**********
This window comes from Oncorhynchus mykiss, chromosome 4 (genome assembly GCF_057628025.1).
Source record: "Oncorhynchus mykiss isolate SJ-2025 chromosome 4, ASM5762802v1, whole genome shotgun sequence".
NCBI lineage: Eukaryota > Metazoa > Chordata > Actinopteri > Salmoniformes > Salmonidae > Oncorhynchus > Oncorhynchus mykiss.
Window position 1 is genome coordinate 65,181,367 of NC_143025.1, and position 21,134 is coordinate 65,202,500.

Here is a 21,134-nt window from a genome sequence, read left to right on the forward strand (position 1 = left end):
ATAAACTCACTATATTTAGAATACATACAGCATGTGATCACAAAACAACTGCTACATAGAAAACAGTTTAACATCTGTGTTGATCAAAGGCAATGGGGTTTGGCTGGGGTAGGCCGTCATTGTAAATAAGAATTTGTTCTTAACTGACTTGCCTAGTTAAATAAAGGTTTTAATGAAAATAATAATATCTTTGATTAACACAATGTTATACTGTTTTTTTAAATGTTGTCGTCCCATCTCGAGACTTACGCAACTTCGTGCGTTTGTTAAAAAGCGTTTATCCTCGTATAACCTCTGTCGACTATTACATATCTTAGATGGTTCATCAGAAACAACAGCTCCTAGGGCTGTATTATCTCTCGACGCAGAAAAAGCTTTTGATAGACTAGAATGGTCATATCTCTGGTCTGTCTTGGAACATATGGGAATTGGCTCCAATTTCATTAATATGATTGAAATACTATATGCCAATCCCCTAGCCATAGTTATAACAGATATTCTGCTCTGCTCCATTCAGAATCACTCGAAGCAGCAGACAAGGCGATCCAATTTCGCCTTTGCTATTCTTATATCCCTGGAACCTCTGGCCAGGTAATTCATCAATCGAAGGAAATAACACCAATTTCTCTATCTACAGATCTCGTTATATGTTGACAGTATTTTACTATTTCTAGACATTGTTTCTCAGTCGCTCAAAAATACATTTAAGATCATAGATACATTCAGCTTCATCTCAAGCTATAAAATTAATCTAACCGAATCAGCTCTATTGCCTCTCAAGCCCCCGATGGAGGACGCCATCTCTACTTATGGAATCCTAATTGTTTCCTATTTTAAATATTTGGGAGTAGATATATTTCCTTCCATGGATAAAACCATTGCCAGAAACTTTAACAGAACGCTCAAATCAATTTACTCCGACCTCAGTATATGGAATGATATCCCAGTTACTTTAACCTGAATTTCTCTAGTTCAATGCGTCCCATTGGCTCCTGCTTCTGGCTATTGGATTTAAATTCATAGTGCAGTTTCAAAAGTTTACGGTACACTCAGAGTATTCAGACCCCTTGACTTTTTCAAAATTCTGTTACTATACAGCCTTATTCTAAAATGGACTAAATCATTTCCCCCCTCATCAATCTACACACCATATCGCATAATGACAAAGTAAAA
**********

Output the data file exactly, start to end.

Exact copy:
This window comes from Oncorhynchus mykiss, chromosome 4 (genome assembly GCF_057628025.1).
Source record: "Oncorhynchus mykiss isolate SJ-2025 chromosome 4, ASM5762802v1, whole genome shotgun sequence".
NCBI lineage: Eukaryota > Metazoa > Chordata > Actinopteri > Salmoniformes > Salmonidae > Oncorhynchus > Oncorhynchus mykiss.
Window position 1 is genome coordinate 65,181,367 of NC_143025.1, and position 21,134 is coordinate 65,202,500.

Here is a 21,134-nt window from a genome sequence, read left to right on the forward strand (position 1 = left end):
ATAAACTCACTATATTTAGAATACATACAGCATGTGATCACAAAACAACTGCTACATAGAAAACAGTTTAACATCTGTGTTGATCAAAGGCAATGGGGTTTGGCTGGGGTAGGCCGTCATTGTAAATAAGAATTTGTTCTTAACTGACTTGCCTAGTTAAATAAAGGTTTTAATGAAAATAATAATATCTTTGATTAACACAATGTTATACTGTTTTTTTAAATGTTGTCGTCCCATCTCGAGACTTACGCAACTTCGTGCGTTTGTTAAAAAGCGTTTATCCTCGTATAACCTCTGTCGACTATTACATATCTTAGATGGTTCATCAGAAACAACAGCTCCTAGGGCTGTATTATCTCTCGACGCAGAAAAAGCTTTTGATAGACTAGAATGGTCATATCTCTGGTCTGTCTTGGAACATATGGGAATTGGCTCCAATTTCATTAATATGATTGAAATACTATATGCCAATCCCCTAGCCATAGTTATAACAGATATTCTGCTCTGCTCCATTCAGAATCACTCGAAGCAGCAGACAAGGCGATCCAATTTCGCCTTTGCTATTCTTATATCCCTGGAACCTCTGGCCAGGTAATTCATCAATCGAAGGAAATAACACCAATTTCTCTATCTACAGATCTCGTTATATGTTGACAGTATTTTACTATTTCTAGACATTGTTTCTCAGTCGCTCAAAAATACATTTAAGATCATAGATACATTCAGCTTCATCTCAAGCTATAAAATTAATCTAACCGAATCAGCTCTATTGCCTCTCAAGCCCCCGATGGAGGACGCCATCTCTACTTATGGAATCCTAATTGTTTCCTATTTTAAATATTTGGGAGTAGATATATTTCCTTCCATGGATAAAACCATTGCCAGAAACTTTAACAGAACGCTCAAATCAATTTACTCCGACCTCAGTATATGGAATGATATCCCAGTTACTTTAACCTGAATTTCTCTAGTTCAATGCGTCCCATTGGCTCCTGCTTCTGGCTATTGGATTTAAATTCATAGTGCAGTTTCAAAAGTTTACGGTACACTCAGAGTATTCAGACCCCTTGACTTTTTCAAAATTCTGTTACTATACAGCCTTATTCTAAAATGGACTAAATCATTTCCCCCCTCATCAATCTACACACCATATCGCATAATGACAAAGTAAAA